Last week's events have everyone in a flurry amongst celebrations and momentous decisions being made. The repeal of DOMA, immigration reform, the NSA scandal and Vladimir Putin stealing a Super Bowl ring from Robert Kraft have all been topics circulating in the news recently, making it difficult to focus on a single one's cause and effect.
The monumental ruling of the Supreme Court last Wednesday was a huge step forward in the movement of gay rights, but the fight is not over yet. It is just one step on a long road to equal rights. Here is the break down of everything you need to know about DOMA.
What is DOMA?
DOMA is short for Defense of Marriage Act. It was passed in 1996 by Congress and signed into law by President Bill Clinton. It states that the federal government does not recognize same-sex marriages that are legalized by states.This means if a same-sex couple were married in a state where same sex marriage is legally recognized, they would only be recognized by the state, not the federal government. This also means that same-sex couples are denied the same taxation, Social Security, and health insurance benefits as legally recognized heterosexual couples.
What was the Supreme Court's decision?
There were actually two major rulings. The first was the repeal of section three of DOMA, stating that federal law must recognize same-sex marriages by states that have legalized them, declaring section three unconstitutional. The second was effectively allowing same-sex marriage in California by denying a request to halt the overturn of Proposition 8, a ruling that had previously banned same-sex marriage in California.
What does this mean?
Same-sex couples now hold the same rights and protection under the law as those joined in a heterosexual union. Previously denied benefits such as health insurance, retirement savings, veterans' benefits, hospital visitation rights, to name a few, will be granted to same-sex couples. All federal benefits will be granted to those married in states where same-sex marriage is recognized.
By denying a request to decide on the constitutional validity of Proposition 8 in California, its appeal was put to a halt and the ban on same-sex marriages in California was lifted. This made headlines because as the most populous state in the country, California is now the 13th state that allows same-sex marriages.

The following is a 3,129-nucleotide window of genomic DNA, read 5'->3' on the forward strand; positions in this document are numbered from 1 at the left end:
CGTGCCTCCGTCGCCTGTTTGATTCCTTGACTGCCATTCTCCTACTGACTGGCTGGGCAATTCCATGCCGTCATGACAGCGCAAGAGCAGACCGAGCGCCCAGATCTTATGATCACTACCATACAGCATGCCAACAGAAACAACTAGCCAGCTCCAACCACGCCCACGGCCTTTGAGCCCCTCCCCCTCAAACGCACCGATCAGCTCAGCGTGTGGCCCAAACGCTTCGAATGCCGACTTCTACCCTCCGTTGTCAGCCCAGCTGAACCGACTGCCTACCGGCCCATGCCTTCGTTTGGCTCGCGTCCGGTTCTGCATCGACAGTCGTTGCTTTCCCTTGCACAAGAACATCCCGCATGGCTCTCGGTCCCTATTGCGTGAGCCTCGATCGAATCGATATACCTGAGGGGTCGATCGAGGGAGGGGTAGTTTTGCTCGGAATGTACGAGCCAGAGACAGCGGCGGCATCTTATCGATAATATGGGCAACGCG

While the repeal of DOMA is cause enough to celebrate, the fight for equal rights is not over. The Supreme Court struck down DOMA and made the federal government responsible for recognizing those same-sex marriages conducted in states where it is legal. It did not declare same-sex marriage a constitutional right, nor did it require all states to recognize same-sex marriage. So while same-sex couples' marriages are recognized by 13 states and the federal government, there are still 37 states where their marriages are not legally recognized. Those states are not required to lift a ban on same-sex marriage.
Under current law, marriage is an issue of state law and there is no federal system for deciding the marriage laws of individual states. Those in favor of gay rights propose a common solution: making same-sex marriages conducted in one state legal and recognized in all states.
With the repeal of DOMA, there is no doubt that we are working towards the goal of marriage equality. There is much more to be done, but this step is a monumental moment in history.
School, major and year: A&S, Economics, 2015
HometownRancho Cucamonga, California
What makes the Gavel so BANGin’? We keep it fresh. It’s drippin with swagger and is home to some of the coolest cats on campus. The Gavel is always fun and I’ve met nothing short of amazing people and writers here.
You have 24 hours to give prospective students a tour of BC and convince them to enroll. How do you spend the day? I’d start by getting some coffee and a personalized omelet at Mac. Then we’d go lose our voices at a football game and wear our super awesome Superfan shirts. We would then go see one of the amazing Acapella groups perform. We’d get some Mac N Cheese from the Rat for lunch. We would go see My Mother’s Fleabag for an awesome good time. Then we’d take a break and visit the dorms (i.e. sit in my room and watch Mean Girls…because Mean Girls.). We would then go to a hockey game, then to the Mods, and end the night at Late Night.
If you could go back in time and give yourself a pep talk the night before you moved into BC as a freshman, what is the most important piece of advice that you would give to your former self? Eat your vegetables and take a lot of pictures.
What is your favorite study spot on campus? The Rat
What is your go-to meal at Late Night? That delicious Simply Orange juice the dining halls always have stocked. This and a personal pizza topped with ketchup. Judge all you want, but ketchup on pizza is the best thing to happen since Game of Thrones.
What is the #1 most played song on your iTunes? “I Always Knew” by the Vaccines
What is the best Halloween costume that you have ever worn? I was Minnie Mouse as a kid. Not trying to brag, but I rocked the ears off that costume.
If you could only eat at one restaurant for the rest of your life, which would you choose? Del Taco
If you could befriend the main characters from any TV show or movie, who would you choose and why? Easy. Harry Potter. (I’m assuming) I’d get to go to Hogwarts, be a wizard AND be friends with Harry, Ron, and Hermione. It’s a win win, for me anyway. If I can’t be a wizard then i’d be friends with the main characters from This Is The End.